Yeah, I can see the merit for the people who just don't care or feel invincible (like my roommate). I always panic a bit whenever there's a tornado warning, so it's hard for me to imagine people who don't.
emofordino 2nd-Apr-2012 03:08 pm (UTC)
i live in ohio, so i obviously have never experienced a tsunami alarm here before, but our tornado sirens are LOUD. i know in my town alone, we have 3-4 in different parts of the city to make sure that everyone will be able to hear it, regardless of where they live in town. i have been woken up on more than one occasion by tornado sirens, which always end up creeping me out and making me go downstairs to see what's up. obviously we still get alerts and things on our tvs/radios/etc, but people who don't have them or aren't using them at that moment would still be alerted to possible dangers from tornadoes. thankfully, i don't think any tornadoes higher than an E1 have ever touched down in my town in my lifetime, but we've had some close calls in surrounding cities.
destructo_ray 2nd-Apr-2012 03:41 pm (UTC)
I don't think I've ever heard the legit tornado siren, but in the event of severe weather in downtown Lexington, KY (this only happened once to my recollection, from 2005-2009), they play an electronic Westminster Chime over speakers and then there's a Weather Service announcement that follows. It's like... the daintiest warning I've ever heard.

My sister didn't even wake up from it-- and I doubt most people actually heard it (it was played around 2:45 AM). It made me wonder how many times I might have slept through a warning.
ebay313 2nd-Apr-2012 05:06 pm (UTC)
I've heard the actual sirens only a few times when I've been outside other places, and I've never found them particularly loud. I never hear them at my house, inside or outside. I'm glad I have an android phone, now I get warnings on my phone through the weather widget I have (I watch lots of tv, but usually dvr recordings, so I'm going to be hours if not days late getting a tornado warning from my tv!)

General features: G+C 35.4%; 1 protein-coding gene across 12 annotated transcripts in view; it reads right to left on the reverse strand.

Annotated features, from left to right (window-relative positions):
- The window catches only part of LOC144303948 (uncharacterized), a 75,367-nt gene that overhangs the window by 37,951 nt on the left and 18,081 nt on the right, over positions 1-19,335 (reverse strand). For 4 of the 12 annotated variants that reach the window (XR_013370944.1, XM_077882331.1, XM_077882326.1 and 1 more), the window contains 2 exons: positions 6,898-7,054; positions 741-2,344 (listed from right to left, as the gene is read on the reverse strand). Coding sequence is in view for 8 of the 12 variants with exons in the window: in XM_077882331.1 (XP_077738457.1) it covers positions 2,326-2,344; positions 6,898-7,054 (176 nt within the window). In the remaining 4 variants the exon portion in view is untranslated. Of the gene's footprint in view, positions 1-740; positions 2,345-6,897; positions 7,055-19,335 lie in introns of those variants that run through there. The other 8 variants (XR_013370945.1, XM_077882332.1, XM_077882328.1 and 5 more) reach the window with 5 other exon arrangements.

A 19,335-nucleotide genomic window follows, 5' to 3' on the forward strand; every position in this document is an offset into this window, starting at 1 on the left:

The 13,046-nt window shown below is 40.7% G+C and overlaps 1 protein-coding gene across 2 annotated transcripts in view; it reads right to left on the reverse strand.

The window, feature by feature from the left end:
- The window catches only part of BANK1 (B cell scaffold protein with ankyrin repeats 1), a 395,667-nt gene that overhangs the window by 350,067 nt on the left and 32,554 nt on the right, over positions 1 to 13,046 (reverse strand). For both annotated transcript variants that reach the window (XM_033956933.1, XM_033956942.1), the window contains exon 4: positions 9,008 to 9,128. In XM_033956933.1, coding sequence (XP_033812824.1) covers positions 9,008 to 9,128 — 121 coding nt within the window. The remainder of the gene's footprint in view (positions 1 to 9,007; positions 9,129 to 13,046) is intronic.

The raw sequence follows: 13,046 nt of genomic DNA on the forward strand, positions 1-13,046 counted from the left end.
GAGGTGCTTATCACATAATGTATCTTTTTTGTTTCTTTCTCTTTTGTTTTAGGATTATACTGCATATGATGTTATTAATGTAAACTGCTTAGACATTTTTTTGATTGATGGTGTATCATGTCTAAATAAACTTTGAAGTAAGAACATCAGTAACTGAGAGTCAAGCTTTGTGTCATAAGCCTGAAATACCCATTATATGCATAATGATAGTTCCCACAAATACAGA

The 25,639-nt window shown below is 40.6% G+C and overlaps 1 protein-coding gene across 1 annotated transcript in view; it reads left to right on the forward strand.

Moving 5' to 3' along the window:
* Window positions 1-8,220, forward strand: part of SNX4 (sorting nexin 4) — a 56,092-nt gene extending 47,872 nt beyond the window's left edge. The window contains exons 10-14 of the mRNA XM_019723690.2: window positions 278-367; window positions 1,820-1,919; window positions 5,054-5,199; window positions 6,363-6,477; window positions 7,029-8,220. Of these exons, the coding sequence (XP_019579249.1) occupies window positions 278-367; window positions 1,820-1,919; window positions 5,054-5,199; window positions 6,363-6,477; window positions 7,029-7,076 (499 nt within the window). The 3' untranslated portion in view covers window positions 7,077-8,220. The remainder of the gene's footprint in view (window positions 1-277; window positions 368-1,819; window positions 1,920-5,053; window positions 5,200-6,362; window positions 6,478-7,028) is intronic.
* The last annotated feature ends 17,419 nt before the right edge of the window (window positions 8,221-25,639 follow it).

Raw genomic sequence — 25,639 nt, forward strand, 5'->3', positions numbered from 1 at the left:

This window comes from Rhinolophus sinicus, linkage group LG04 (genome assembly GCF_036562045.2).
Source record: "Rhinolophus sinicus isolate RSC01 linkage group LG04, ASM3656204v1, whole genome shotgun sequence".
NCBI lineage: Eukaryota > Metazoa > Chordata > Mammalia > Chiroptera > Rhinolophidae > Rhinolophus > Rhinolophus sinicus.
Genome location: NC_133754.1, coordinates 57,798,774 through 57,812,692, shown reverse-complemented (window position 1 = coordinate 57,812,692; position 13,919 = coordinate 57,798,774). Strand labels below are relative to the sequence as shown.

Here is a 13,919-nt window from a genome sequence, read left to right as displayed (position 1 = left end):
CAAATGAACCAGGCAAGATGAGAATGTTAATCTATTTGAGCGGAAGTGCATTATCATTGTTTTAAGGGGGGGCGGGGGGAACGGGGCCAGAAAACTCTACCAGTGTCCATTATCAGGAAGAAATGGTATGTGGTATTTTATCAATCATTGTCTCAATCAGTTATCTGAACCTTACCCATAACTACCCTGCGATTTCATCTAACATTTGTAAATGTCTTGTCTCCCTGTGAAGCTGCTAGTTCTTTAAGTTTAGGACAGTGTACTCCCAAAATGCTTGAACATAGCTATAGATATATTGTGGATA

alryssa Here's what one sounds like, for the uninitiated. 2nd-Apr-2012 07:43 pm (UTC)

(fucking terrifying, is what it is)
mirhanda 2nd-Apr-2012 07:53 pm (UTC)
The sirens are supposed to be for people working outside only. Sadly, many of the people around here just don't understand that and rely on them even inside, and honestly, a LOT of times you can't hear them when you're inside, that's why I have one of those warning radios. If you live in a tornado prone area, getting one of those radios is absolutely imperative. It'll be the best $50 you ever spent, honestly. Set it up and forget about it until it wakes you up and might save your life.

Edited at 2012-04-02 07:54 pm (UTC)
mirhanda 2nd-Apr-2012 08:14 pm (UTC)
These ones have an "alert mode" in which they are on, but silent. It's set the NOAA weather station in your area and when there is a warning for your area, it sounds an alarm then tells you what the warning is. It works for tornadoes, severe storms, blizzards and any other weather related thing that can kill. They are pretty wonderful, and I love mine. It's woken us up many times!
mirhanda 2nd-Apr-2012 08:22 pm (UTC)
It's good to be awakened. More people are killed by nighttime tornadoes because they are asleep and have no way to hear the warnings. I'd rather lose a bit of sleep than be killed by a tornado.

mirhanda 2nd-Apr-2012 11:02 pm (UTC)
Yep, I had to have a talk with myself, haha! I can't make people be more aware of tornadoes and I just have to let go of that anxiety. I'm sure it shows in all of my posts here that I worry too much! I think being able to even admit that, albeit late, is a bit of progress though. Maybe?
txvoodoo 3rd-Apr-2012 01:32 am (UTC)
Um, I don't think that's true. Ours is in an area where there's pretty much no one working outside, and my house is a mile from it, and I can hear it from inside my house even when there are tvs and radios on.

That said, I have a smartphone alert app as well, as this area is tornado-prone.
mirhanda 3rd-Apr-2012 01:36 am (UTC)

"...to warn those who are outdoors. Although you may be able to hear them inside your home, they are not meant nor designed to be heard inside your home or workplace."
txvoodoo 3rd-Apr-2012 01:41 am (UTC)
Apparently that's correct, but, if so? Our area is like...wrong for that. We're a flock of homes. (Suburban Dallas, so you know it's just like..yeah. homes homes homes).

At least we can hear them, even a mile away. So the 'grabbing of dogs' commences.
jwaneeta 3rd-Apr-2012 01:38 am (UTC)
I can hear sirens inside my Omaha house from all points of the compass. I actually find the sound quite thrilling, but that's me, heh.

*edited for bad spelling that aggravated me.

Edited at 2012-04-03 01:51 am (UTC)